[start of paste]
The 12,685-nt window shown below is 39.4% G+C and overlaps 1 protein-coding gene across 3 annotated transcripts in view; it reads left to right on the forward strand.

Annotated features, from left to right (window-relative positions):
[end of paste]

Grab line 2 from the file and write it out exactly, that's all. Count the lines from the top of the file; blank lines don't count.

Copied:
Annotated features, from left to right (window-relative positions):